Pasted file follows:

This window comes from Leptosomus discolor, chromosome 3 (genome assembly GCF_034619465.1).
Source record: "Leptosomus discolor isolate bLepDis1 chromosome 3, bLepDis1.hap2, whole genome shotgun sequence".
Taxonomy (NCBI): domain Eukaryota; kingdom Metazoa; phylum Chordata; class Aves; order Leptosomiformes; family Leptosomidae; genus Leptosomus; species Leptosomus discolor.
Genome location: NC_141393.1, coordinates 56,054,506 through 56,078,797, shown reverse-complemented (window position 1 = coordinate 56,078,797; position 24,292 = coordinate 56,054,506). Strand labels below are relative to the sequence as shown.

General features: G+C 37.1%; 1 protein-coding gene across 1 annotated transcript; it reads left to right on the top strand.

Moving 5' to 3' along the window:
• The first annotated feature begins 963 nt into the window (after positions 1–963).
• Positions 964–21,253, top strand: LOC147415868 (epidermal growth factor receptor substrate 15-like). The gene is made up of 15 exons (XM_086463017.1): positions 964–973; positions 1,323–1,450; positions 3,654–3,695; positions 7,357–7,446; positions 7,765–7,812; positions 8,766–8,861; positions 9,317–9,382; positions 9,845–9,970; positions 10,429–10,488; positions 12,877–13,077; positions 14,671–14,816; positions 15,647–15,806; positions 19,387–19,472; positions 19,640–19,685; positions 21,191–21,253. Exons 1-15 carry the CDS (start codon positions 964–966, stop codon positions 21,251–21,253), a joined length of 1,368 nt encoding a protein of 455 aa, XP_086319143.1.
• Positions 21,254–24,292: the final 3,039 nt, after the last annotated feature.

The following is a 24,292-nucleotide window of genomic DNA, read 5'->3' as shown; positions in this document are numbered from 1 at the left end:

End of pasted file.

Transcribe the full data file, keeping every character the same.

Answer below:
This window comes from Leptosomus discolor, chromosome 3 (genome assembly GCF_034619465.1).
Source record: "Leptosomus discolor isolate bLepDis1 chromosome 3, bLepDis1.hap2, whole genome shotgun sequence".
Taxonomy (NCBI): domain Eukaryota; kingdom Metazoa; phylum Chordata; class Aves; order Leptosomiformes; family Leptosomidae; genus Leptosomus; species Leptosomus discolor.
Genome location: NC_141393.1, coordinates 56,054,506 through 56,078,797, shown reverse-complemented (window position 1 = coordinate 56,078,797; position 24,292 = coordinate 56,054,506). Strand labels below are relative to the sequence as shown.

General features: G+C 37.1%; 1 protein-coding gene across 1 annotated transcript; it reads left to right on the top strand.

Moving 5' to 3' along the window:
• The first annotated feature begins 963 nt into the window (after positions 1–963).
• Positions 964–21,253, top strand: LOC147415868 (epidermal growth factor receptor substrate 15-like). The gene is made up of 15 exons (XM_086463017.1): positions 964–973; positions 1,323–1,450; positions 3,654–3,695; positions 7,357–7,446; positions 7,765–7,812; positions 8,766–8,861; positions 9,317–9,382; positions 9,845–9,970; positions 10,429–10,488; positions 12,877–13,077; positions 14,671–14,816; positions 15,647–15,806; positions 19,387–19,472; positions 19,640–19,685; positions 21,191–21,253. Exons 1-15 carry the CDS (start codon positions 964–966, stop codon positions 21,251–21,253), a joined length of 1,368 nt encoding a protein of 455 aa, XP_086319143.1.
• Positions 21,254–24,292: the final 3,039 nt, after the last annotated feature.

The following is a 24,292-nucleotide window of genomic DNA, read 5'->3' as shown; positions in this document are numbered from 1 at the left end: